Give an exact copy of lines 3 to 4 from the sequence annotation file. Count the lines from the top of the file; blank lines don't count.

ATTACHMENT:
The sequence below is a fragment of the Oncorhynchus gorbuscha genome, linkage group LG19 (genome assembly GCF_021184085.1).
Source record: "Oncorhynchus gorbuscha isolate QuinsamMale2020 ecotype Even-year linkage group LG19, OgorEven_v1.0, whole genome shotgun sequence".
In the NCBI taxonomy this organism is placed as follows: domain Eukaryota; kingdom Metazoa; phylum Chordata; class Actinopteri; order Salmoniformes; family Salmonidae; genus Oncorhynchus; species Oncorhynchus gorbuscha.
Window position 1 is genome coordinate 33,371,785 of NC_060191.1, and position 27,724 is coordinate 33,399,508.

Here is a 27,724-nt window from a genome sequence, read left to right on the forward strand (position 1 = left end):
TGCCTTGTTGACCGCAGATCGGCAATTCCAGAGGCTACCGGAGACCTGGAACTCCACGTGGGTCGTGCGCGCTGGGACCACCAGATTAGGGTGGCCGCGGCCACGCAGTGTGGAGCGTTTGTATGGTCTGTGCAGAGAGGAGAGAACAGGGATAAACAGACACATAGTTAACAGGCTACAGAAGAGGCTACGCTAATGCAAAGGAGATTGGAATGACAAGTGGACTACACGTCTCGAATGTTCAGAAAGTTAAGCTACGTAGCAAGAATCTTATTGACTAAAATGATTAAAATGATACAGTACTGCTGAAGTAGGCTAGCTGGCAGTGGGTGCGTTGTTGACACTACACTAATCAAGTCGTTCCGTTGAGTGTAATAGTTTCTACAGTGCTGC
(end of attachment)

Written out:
In the NCBI taxonomy this organism is placed as follows: domain Eukaryota; kingdom Metazoa; phylum Chordata; class Actinopteri; order Salmoniformes; family Salmonidae; genus Oncorhynchus; species Oncorhynchus gorbuscha.
Window position 1 is genome coordinate 33,371,785 of NC_060191.1, and position 27,724 is coordinate 33,399,508.